Democrats have considerably fewer options in this red state, though former Indiana Superintendent of Public Instruction Jennifer McCormick, a former Republican who switched parties last year, said earlier this month that she was forming an exploratory committee. Hammond Mayor Thomas McDermott, who lost to GOP Sen. Todd Young 59-38 this month, said, “I’ll be honest with you, ever since I first got involved in elected office, I’ve always aspired to be the governor … That doesn’t mean I’m doing it, but it’s something that’s always interested me.” McDermott is up for re-election to his current post next year, though he could run for both.

Former state Rep. Christina Hale, who lost a competitive 2020 bid to Republican Victoria Spartz in the 5th District, also didn’t dismiss the idea when asked. Hale, who now serves as an official in the U.S. Small Business Administration, told Lange, “I’ve really enjoyed hearing from a number of people around the state asking about my plans and ideas as well as sharing some of their own, too.”

PHILADELPHIA MAYOR. State Rep. Amen Brown is not ruling out entering May’s busy Democratic primary to succeed termed-out incumbent Jim Kenney, and the Philadelphia Inquirer writes that his ally, prominent developer Marty Burger, has predicted he’d have $5 million in super PAC support. Some of Brown’s fellow Democrats, though, may be far from keen to see him run.

Reporter Chris Brennan wrote earlier this year that the state representative, who was first elected in 2020, has “angered progressives as a rookie by introducing legislation for new mandatory-minimum jail sentences for some gun crimes.” Brown has also been sued for deed fraud, while he’s maintained that he was the victim of a Craigslist scam.

Brown later faced a difficult primary fight following redistricting against Cassandra Green, who had endorsements from District Attorney Larry Krasner and City Councilmember Helen Gym, a likely candidate for mayor. A trio of voters tried to get the incumbent thrown off the ballot for failing to meet residence requirements and not disclosing mandatory information about his finances, but a court ruled that Brown could remain listed because he “merely committed a mistake resulting from the lackadaisical attitude he routinely displays toward serious matters.”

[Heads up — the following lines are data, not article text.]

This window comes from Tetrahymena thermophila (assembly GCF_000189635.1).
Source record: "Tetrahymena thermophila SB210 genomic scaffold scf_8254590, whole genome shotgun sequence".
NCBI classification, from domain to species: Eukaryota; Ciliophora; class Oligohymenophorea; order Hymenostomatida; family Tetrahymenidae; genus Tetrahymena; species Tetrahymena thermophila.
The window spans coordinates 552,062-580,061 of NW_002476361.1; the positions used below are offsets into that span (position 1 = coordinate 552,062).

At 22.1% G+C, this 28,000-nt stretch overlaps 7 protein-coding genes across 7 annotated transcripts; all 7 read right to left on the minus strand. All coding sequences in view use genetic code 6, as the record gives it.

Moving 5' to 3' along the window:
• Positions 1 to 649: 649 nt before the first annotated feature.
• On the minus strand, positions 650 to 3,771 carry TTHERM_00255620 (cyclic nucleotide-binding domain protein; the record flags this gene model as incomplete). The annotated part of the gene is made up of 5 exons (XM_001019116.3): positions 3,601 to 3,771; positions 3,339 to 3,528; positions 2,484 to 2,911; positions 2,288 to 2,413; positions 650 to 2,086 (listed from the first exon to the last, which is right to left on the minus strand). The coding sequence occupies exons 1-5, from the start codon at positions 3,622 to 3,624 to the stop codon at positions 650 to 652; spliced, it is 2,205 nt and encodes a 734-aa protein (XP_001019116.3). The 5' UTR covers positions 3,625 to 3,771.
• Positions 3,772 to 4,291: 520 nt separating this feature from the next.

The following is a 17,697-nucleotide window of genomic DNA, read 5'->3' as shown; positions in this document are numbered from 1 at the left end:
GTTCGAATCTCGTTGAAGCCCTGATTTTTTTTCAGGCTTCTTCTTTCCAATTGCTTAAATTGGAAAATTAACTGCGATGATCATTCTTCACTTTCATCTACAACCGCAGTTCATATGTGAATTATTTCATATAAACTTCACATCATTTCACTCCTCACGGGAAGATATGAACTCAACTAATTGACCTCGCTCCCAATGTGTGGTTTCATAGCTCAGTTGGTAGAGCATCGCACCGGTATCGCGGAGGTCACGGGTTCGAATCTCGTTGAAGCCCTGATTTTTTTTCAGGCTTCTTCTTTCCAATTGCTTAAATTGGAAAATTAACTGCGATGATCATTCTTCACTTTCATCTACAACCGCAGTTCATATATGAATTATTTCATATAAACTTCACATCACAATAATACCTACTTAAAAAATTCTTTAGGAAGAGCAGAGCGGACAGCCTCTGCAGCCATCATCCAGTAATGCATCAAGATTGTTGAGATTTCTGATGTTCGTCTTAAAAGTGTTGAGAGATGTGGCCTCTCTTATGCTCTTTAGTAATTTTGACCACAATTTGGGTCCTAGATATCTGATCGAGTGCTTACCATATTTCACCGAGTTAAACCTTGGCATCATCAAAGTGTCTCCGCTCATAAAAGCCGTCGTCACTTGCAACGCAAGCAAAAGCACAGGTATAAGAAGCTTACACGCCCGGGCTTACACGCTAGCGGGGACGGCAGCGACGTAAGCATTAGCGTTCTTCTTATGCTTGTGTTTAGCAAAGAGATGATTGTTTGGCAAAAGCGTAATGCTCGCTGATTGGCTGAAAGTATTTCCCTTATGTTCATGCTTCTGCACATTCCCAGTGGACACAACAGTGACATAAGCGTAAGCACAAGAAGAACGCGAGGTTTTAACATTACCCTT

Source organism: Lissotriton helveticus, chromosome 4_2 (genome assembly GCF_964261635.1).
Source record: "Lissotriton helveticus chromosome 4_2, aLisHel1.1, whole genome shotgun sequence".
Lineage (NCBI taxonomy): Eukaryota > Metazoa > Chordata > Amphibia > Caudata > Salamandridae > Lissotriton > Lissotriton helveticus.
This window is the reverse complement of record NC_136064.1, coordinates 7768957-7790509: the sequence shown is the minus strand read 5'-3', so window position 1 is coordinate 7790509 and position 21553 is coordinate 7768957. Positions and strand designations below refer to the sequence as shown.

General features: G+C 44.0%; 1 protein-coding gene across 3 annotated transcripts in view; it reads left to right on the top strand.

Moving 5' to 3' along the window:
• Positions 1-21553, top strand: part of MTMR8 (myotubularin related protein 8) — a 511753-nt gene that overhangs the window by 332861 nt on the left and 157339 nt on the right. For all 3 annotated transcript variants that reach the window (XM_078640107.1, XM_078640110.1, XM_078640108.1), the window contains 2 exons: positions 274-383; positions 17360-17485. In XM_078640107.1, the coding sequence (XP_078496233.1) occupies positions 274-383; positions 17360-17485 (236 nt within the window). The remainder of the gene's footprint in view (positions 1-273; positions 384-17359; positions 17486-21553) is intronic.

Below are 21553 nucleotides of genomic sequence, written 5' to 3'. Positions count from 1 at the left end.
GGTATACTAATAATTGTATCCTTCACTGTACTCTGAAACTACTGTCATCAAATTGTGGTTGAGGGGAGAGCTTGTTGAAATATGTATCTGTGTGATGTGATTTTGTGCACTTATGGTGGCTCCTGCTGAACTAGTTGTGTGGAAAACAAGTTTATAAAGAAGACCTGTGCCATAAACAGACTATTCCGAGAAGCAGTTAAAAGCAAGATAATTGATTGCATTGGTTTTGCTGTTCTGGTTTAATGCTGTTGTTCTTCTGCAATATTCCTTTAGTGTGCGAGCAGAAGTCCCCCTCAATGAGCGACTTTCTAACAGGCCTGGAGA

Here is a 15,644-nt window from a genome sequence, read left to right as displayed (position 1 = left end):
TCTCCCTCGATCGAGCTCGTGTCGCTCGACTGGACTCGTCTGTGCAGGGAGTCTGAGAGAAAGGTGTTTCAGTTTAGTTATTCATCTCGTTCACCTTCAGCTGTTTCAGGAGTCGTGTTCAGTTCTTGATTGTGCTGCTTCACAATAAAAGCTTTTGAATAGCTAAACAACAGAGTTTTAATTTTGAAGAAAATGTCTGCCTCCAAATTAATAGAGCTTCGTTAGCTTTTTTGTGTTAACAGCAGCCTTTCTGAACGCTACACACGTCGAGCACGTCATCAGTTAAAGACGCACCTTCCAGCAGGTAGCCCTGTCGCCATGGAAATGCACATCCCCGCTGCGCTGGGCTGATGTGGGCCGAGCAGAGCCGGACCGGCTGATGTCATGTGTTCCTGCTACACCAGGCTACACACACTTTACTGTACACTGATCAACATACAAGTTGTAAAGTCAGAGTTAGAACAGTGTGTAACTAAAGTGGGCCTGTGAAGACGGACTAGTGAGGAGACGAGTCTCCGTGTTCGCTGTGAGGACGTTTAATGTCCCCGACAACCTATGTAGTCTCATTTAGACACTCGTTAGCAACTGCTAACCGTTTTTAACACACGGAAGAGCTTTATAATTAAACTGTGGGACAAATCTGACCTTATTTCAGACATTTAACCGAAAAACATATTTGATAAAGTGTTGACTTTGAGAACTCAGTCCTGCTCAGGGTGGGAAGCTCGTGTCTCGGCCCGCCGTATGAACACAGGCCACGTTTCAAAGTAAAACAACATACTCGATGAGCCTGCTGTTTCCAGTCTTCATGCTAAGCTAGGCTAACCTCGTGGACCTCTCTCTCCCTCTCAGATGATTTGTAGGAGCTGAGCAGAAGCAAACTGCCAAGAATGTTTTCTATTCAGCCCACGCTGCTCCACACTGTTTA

Brown, who had the support of a super PAC funded by conservative mega donor Jeff Yass, ended up prevailing 40-38. The state representative now says that, while “many people have reached out to me about my political aspirations and future in government and city politics,” Yass isn’t one of them. Brown caused a stir later in the summer when he was photographed schmoozing with GOP Senate nominee Mehmet Oz at a restaurant. The Democrat insisted he didn’t know Oz would be there and accused Gym, who was eating at the same establishment, of taking the photos.

KENTUCKY GOVERNOR. Somerset Mayor Alan Keck, who leads a small community of 12,000 people in heavily conservative southern Kentucky, has announced that he’ll seek the Republican nomination to take on Democratic Gov. Andy Beshear next year. Keck joins an increasingly crowded GOP primary that includes state Attorney General Daniel Cameron, state Auditor Mike Harmon, state Agriculture Commissioner Ryan Quarles, former Ambassador to the United Nations Kelly Craft, and state Rep. Savannah Maddox.